Stranding of the pericholecystic fat is not specific for AC and may also occur in patients with inflammatory or malignant lesions of surrounding organs (colon, pancreas, duodenal bulb) but the site of primary pathology often is easily detectable.

GB distention and wall thickening are not specific for AC and may also occur in association with pathologies of other organs. In our series, GB distention was present in all patients with acalculous AC and 5 of 8 patients with GB stone. This is consistent with results from Fidler et al. [6] who also reported that GB distention was more common in patients with acalculous AC. However, Mirvis et al. [3], on a study of acalculous AC, did not report that GB distention was a major feature. GB wall thickening was not the most common finding in our patients, contrary to the reports by Lamki et al. [2] and Fidler et al. [6]. Subserosal edema was present in nearly 50% of our patients, 3 with stone and 3 with acalculous AC. Perihepatic or pericholecystic fluid was present in 6 of 8 patients with severe AC (fig. 1) . In addition, about half of these patients had complications such as biliary peritonitis or GB perforation, similar to what was reported by Lamki et al. [2]. This suggests that the presence of pericholecystic or perihepatic fluid is consistent with severe or complicated AC. However, this finding was present in only about 40% of patients, similar to the series by Fidler et al. [6]. The presence of gas in the GB wall, diagnostic of emphysematous AC, is rarely observed. This finding was seen in none of our patients.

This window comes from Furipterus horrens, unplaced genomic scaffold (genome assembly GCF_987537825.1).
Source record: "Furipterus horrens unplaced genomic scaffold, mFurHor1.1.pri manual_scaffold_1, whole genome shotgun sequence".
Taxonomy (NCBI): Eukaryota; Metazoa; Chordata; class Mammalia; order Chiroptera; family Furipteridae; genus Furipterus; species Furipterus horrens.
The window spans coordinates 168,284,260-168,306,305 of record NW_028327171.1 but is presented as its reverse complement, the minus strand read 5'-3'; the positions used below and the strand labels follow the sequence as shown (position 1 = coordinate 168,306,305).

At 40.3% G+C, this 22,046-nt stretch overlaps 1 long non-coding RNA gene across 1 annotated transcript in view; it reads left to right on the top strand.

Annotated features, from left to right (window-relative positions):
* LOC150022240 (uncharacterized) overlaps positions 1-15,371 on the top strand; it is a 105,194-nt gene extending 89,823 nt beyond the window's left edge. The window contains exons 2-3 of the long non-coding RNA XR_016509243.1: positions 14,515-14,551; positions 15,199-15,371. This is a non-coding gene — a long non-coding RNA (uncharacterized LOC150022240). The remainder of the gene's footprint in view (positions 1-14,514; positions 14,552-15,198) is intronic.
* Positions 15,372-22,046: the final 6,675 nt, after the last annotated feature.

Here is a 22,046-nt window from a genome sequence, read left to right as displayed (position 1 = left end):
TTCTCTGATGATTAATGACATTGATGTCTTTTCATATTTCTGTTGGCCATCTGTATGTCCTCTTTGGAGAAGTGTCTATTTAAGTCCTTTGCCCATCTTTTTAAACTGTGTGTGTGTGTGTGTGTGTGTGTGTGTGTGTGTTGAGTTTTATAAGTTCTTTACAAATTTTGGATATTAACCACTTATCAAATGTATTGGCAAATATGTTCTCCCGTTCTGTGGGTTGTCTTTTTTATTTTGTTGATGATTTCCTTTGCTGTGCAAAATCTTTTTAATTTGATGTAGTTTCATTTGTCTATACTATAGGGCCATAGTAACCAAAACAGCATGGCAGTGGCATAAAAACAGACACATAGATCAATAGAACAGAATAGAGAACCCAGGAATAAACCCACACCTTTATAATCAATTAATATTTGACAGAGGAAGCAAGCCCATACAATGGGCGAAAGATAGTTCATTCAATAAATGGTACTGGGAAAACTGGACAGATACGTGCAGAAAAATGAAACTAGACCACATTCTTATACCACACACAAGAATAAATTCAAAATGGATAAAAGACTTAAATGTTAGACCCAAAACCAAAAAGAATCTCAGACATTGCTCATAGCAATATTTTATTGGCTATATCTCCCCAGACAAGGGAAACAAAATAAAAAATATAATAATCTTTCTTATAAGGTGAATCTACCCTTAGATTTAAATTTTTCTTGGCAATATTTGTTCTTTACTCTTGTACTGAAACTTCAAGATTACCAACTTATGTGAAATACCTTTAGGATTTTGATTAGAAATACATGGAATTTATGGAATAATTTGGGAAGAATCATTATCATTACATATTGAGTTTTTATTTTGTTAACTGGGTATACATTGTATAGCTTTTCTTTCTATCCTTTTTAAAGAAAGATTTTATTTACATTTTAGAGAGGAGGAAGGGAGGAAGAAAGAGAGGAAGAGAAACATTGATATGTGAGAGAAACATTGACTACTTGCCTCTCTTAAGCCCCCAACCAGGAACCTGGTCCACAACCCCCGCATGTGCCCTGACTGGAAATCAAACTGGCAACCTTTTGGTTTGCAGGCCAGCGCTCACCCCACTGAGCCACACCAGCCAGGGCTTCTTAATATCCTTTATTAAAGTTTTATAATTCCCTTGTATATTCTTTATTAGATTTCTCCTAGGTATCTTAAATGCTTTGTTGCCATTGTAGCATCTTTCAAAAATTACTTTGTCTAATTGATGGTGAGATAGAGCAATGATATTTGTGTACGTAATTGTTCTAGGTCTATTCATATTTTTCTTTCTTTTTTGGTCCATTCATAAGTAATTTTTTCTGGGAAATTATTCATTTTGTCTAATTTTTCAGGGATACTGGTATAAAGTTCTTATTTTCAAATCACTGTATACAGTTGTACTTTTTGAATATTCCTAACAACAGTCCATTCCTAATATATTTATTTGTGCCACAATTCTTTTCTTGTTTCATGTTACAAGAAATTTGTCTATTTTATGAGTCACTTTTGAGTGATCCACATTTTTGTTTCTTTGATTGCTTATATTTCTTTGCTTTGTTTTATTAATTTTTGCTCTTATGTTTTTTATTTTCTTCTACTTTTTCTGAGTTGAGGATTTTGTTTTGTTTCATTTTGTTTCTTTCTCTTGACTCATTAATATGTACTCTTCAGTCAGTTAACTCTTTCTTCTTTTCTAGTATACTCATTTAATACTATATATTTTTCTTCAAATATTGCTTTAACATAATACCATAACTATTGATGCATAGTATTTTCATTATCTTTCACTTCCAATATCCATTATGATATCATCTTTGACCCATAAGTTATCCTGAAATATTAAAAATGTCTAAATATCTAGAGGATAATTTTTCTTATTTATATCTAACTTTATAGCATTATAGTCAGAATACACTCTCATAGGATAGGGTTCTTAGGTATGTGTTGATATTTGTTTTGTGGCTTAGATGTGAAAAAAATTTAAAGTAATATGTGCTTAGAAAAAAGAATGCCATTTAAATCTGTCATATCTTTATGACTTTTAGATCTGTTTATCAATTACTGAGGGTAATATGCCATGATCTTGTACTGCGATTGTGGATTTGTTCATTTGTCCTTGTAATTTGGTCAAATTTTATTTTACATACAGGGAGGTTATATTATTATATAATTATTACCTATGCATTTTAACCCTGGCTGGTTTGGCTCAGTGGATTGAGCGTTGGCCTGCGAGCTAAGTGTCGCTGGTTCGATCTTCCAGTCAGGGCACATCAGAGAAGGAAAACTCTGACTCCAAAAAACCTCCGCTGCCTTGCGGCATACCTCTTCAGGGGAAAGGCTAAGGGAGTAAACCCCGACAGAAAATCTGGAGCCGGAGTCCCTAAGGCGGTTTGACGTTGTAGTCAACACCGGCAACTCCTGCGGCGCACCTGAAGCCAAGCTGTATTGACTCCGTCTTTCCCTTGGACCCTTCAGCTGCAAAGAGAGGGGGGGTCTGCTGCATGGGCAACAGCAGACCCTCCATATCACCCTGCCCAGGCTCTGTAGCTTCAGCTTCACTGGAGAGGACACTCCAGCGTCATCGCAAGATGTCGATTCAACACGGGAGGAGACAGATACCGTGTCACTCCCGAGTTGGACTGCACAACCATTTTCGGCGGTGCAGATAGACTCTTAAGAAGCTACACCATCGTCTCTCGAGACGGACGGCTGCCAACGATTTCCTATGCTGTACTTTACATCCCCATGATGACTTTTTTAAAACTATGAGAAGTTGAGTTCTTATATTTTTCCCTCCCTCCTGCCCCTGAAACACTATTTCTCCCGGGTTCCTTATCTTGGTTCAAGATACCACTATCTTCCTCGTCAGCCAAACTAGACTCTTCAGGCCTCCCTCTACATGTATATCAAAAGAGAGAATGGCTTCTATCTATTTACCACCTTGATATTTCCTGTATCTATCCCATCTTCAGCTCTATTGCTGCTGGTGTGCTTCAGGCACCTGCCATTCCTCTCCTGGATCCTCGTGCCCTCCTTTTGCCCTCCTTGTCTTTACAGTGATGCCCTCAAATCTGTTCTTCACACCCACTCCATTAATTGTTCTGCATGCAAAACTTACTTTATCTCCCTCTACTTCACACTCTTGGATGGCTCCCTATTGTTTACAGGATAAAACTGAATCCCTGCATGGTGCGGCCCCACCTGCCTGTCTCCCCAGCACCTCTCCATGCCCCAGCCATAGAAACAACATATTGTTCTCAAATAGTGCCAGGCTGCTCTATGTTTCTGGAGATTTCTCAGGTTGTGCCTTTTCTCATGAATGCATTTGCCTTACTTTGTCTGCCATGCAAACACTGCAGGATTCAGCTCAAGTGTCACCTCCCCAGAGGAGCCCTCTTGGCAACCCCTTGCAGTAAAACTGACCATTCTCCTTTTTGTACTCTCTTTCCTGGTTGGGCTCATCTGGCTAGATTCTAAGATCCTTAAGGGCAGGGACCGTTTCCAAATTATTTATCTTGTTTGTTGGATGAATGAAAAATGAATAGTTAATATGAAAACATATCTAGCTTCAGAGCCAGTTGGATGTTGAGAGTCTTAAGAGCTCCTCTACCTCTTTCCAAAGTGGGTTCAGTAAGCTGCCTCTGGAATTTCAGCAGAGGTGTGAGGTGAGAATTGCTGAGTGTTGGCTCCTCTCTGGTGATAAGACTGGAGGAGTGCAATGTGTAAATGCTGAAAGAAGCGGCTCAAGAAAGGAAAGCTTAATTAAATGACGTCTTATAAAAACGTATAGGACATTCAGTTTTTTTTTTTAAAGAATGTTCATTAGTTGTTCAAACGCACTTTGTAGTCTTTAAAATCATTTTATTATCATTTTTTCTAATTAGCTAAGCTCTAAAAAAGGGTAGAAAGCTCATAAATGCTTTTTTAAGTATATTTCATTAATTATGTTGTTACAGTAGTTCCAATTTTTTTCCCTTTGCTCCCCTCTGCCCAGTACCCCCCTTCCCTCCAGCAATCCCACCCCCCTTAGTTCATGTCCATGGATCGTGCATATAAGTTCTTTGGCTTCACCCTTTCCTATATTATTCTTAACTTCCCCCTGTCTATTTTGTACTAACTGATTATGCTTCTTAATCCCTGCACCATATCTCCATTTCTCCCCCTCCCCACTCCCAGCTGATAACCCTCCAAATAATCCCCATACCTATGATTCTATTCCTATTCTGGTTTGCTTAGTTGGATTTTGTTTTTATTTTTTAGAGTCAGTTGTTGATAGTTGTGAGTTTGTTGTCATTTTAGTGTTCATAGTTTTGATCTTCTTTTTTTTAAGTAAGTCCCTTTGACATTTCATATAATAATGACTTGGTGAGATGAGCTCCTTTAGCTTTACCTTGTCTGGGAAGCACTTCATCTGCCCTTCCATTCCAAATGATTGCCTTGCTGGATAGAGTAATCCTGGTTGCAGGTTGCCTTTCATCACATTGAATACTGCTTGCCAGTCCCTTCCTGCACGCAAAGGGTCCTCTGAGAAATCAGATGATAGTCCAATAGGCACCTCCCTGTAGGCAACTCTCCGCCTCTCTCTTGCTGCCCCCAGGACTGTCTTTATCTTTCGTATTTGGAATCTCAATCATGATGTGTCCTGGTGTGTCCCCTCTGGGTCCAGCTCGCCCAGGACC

CONCLUSION

CT is very useful for diagnosing AC and may either replace US or confirm diagnosis when US is inconclusive. Stranding of the pericholecystic fat is frequently noted in patients with AC and is highly sensitive. Detection of stranding is easy at CT, except in very thin patients.

 


(Les tableaux sont exclusivement disponibles en format PDF).

Figure 2.
Postcontrast CT image (5 mm thick), showing a gallstone, irregular thickening of the gallbladder wall and pericholecystic fat stranding.
TDM abdominale avec produit de contraste intraveineux, en coupes de 5 mm, montrant un calcul, un épaississement irrégulier de la paroi vésiculaire et une trabéculation de la graisse périvésiculaire.

Figure 3.
Postcontrast CT image (5 mm thick), showing moderate stranding of the pericholecystic fat.
TDM abdominale avec produit de contraste intraveineux, en coupes de 5 mm, montrant une trabéculation modérée de la graisse périvésiculaire.

Table I.
Tableau I.

(Les tableaux sont exclusivement disponibles en format PDF).

Table II.
Tableau II.

(Les tableaux sont exclusivement disponibles en format PDF).



REFERENCE(S)

[1] Terrier F, Becker C, Stoller C, Triller J. Computed tomography in complicated cholecystitis. J Comput Assist Tomogr 1984;8:58-62.

[2] Lamki N, Raval B, St Ville E. Computed tomography of complicated cholecystitis. J Comput Assist Tomogr 1986;10:319-24.

[3] Mirvis S, Vainright J, Nelson A et al. The diagnosis of acute acalculous cholecystitis: a comparison of sonography, scintigraphy, and CT. AJR 1986;147:1171-5.

[4] McDonnell C, Jeffrey R, Vierra M. Inflamed pericholecystic fat: color doppler flow imaging and clinical features. Radiology 1994;193:547-50.

[5] Yamashita K, Jin M, Hirose Y et al. CT finding of transient focal increased attenuation of the liver adjacent to the gallbladder in acute cholecystitis. AJR 1995;164:343-6.

[6] Fidler J, Paulson E, Layfield L. CT evaluation of acute cholecystitis: findings and usefulness in diagnosis. AJR 1996;166:1085-8.